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Whose brand is it anyway?

When the dust finally settles down on the muck and sleaze with regards to the Indian Premiere League (IPL), the question that will beg an answer is how much did we all contribute to destroying Brand IPL? And who all were responsible for this destruction? Enough has been written about Lalit Modi, Sharad Pawar and Shashi Tharoor in the past few weeks and merits no repetition but what does is looking at a different perspective as far as the IPL is concerned. IPL 3 was to be bigger and better than all previous IPLs and it was. In terms of revenue, in terms of opening new vistas of engaging with consumers as also, as we now know, in terms of sleaze and mud slinging. But some fundamentals were never part of either due-diligence or for that matter, media attention or scrutiny – and this is what worries me.

Respectable brands, be it Hero Honda or for that matter Citibank, were part of the IPL. They have been supporting the IPL since its inception. Who, if anyone at all, is going to be accountable to them and the monies they’ve invested in building this property? While a lot of us may say that the IPL in its present avatar was Lalit Modi’s brainchild, the truth of the matter is everyone else other than Lalit Modi nourished the baby. It was powered by the belief and the monies of a Hero Honda or for that matter a Citibank. It came to fruition because a Mukesh Ambani or a Vijay Mallya believed in the brand proposition and its eventual worth. It would be stupid to believe that either Mukesh Ambani or Vijay Mallya did it for the money. They have a lot more riding on the IPL. They have personal reputations, they have corporate reputations and they have company boards that they need to be responsible to. So what happens to all that? How would any corporation now justify their continuation in the IPL even though they may have signed a five-year contract, and will the BCCI and its minions extend a moratorium on such payments for the future? Will brand reputation become an indice for further investment in the IPL?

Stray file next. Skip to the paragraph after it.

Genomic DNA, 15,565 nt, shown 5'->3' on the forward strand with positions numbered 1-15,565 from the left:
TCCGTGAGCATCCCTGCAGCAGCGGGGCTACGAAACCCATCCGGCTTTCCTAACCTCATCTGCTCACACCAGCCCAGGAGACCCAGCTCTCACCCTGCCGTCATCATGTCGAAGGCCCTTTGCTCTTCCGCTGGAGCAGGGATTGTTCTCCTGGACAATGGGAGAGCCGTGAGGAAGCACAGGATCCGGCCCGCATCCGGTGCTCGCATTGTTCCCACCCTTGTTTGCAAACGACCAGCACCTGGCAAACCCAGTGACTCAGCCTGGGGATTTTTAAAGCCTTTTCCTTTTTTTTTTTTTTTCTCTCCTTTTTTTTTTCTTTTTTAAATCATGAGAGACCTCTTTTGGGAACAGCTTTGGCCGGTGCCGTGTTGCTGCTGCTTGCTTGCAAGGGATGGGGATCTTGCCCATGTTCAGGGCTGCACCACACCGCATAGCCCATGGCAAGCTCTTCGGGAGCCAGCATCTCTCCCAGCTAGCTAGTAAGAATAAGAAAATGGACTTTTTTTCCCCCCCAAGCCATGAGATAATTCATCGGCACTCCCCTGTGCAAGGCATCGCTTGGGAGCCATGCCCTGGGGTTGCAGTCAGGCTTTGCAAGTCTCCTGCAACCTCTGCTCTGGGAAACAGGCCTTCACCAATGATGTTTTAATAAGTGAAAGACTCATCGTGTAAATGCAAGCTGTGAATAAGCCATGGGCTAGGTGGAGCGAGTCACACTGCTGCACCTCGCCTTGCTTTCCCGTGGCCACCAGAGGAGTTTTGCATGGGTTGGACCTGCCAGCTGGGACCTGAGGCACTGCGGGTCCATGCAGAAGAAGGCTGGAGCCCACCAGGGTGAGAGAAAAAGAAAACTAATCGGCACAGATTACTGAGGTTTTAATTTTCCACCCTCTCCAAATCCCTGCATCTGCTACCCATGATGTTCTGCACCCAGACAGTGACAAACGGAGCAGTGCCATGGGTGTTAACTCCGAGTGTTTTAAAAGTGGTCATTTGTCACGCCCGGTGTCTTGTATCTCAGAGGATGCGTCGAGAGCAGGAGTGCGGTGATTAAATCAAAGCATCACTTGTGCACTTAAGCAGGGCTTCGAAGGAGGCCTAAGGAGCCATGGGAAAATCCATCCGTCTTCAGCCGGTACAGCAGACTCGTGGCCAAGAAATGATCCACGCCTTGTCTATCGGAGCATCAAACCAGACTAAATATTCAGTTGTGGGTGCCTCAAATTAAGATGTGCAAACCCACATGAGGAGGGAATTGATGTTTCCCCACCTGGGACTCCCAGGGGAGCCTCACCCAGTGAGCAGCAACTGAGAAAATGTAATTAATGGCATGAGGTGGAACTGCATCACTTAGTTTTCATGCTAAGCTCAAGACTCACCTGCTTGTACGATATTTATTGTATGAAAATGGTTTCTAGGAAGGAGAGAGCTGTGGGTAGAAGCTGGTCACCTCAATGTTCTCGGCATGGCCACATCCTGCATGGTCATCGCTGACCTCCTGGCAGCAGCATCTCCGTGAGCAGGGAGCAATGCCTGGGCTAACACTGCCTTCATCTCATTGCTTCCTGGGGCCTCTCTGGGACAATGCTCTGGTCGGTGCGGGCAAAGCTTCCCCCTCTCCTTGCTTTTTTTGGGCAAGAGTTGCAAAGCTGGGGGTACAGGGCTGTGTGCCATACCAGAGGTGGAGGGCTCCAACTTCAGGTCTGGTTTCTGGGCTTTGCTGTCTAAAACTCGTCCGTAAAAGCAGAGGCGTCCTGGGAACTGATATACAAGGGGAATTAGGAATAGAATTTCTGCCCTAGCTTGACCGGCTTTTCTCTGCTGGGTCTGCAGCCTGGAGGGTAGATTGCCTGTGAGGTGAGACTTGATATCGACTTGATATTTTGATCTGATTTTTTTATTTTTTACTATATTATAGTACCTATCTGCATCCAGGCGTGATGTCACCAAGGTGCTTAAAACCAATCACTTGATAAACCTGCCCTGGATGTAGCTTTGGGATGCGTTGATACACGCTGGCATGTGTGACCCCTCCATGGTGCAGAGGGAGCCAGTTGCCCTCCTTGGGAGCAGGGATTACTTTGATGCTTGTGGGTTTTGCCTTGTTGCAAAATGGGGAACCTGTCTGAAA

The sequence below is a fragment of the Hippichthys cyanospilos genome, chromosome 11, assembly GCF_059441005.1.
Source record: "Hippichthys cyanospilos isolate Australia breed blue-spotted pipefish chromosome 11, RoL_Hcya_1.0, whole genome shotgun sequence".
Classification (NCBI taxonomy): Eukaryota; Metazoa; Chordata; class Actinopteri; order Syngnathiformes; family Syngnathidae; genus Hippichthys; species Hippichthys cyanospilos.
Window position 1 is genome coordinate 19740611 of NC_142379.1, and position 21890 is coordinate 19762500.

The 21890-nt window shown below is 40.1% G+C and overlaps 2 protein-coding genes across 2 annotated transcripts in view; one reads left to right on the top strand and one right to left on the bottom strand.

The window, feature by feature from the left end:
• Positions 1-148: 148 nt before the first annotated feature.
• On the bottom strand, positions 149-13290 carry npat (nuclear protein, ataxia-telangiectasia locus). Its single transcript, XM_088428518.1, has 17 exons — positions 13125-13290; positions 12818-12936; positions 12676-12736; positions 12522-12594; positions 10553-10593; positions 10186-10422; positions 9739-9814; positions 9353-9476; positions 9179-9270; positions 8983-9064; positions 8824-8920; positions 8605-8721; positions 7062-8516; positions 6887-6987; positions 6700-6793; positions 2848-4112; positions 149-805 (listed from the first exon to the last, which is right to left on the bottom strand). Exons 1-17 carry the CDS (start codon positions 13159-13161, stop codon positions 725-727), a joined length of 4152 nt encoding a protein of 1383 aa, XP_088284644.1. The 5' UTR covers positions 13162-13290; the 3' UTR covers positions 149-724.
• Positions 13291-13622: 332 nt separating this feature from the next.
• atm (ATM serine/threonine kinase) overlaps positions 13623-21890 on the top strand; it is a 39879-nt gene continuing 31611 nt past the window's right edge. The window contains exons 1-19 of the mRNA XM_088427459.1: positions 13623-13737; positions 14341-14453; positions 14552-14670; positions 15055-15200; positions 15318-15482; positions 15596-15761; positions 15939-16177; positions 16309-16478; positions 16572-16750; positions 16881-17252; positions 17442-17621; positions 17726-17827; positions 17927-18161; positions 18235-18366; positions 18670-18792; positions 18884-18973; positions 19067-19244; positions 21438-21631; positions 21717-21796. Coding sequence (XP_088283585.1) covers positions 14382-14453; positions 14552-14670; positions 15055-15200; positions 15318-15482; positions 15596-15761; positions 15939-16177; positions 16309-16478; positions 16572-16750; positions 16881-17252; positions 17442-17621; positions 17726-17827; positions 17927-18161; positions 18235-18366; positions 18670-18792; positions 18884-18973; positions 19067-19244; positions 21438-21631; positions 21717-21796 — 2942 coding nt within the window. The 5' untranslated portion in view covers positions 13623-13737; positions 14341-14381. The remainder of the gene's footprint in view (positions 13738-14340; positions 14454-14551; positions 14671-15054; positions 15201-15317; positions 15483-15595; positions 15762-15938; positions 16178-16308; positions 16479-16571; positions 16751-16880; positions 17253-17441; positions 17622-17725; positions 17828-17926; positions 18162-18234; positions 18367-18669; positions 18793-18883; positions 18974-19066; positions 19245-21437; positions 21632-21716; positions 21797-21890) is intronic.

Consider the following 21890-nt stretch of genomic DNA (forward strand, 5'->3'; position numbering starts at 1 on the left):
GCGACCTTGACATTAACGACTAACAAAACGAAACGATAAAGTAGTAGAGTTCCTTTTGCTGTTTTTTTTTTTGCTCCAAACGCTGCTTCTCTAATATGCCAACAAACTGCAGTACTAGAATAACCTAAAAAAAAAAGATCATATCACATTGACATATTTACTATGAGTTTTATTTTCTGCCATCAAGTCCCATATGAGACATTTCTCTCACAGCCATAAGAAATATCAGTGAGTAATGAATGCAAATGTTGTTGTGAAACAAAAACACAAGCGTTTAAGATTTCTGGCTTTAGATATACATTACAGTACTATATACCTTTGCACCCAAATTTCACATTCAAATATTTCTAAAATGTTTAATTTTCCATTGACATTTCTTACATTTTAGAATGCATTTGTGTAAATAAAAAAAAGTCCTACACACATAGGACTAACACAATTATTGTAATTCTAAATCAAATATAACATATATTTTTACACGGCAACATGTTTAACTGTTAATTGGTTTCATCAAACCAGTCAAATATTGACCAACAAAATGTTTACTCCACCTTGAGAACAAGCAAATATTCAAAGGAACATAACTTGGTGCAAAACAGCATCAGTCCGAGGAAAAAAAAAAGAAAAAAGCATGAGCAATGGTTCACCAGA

I have a somewhat different take on this whole SNAFU that erupted thanks to a Twitter message. The people who created the IPL have in a strange way destroyed the only truly sporting brand that India gave the world. It is sad that people, both in the IPL’s governing council and the BCCI, were sleeping on their watch and while it may be convenient to make Lalit Modi the fall guy, the fact is that when everything is over, people will want to know why it happened in the first place? Where was the due diligence; both by brand managers of those companies that were associated with IPL and the media? Where were the controls and the processes? And great brands always have strong edifices. They don’t collapse like the IPL has. And collapsed it has, no matter what you might say.

Indians will always love cricket the game, but which corporation will want to be associated with a tournament which is now riddled with sleaze; the subject of governmental gaze and accused of almost every fiscal sin: be it money-laundering; personal enrichment or for that matter, the underworld? Today, Brand IPL is associated with everything wrong with our system. Far removed from cricket; the gentleman’s game. And for this, someone needs to take the rap. Not just Modi. Someone needs to tell advertisers and sponsors; team-owners and prospective bidders; fans and policy-makers as to why the IPL went wrong. Brands need custodians who are ultimately responsible to consumers (be they advertisers or fans) and here, everyone it seems was only responsible to themselves. More than brand enrichment, what we saw was personal enrichment and this saga will not end with Modi’s exit.

Brand IPL will need re-invention and resurgence. It will need an injection of transparency and diligence. It will need to inspire trust and not merely entertain. It doesn’t matter whether Lalit Modi continues or is replaced by some dolt from the BCCI. What matters is how honest will that new brand custodian ultimately be, to the very people who invested in the vision behind IPL.

The only way that trust can be resurrected is if the Government is honest in its probe and honourable about its purpose. Any obfuscation on either will push the brand away even further into the morasses of enduring disgrace. The time to replace TRPs (television rating points) with TRUST rating points has arrived. And the sooner we look at it, the better.

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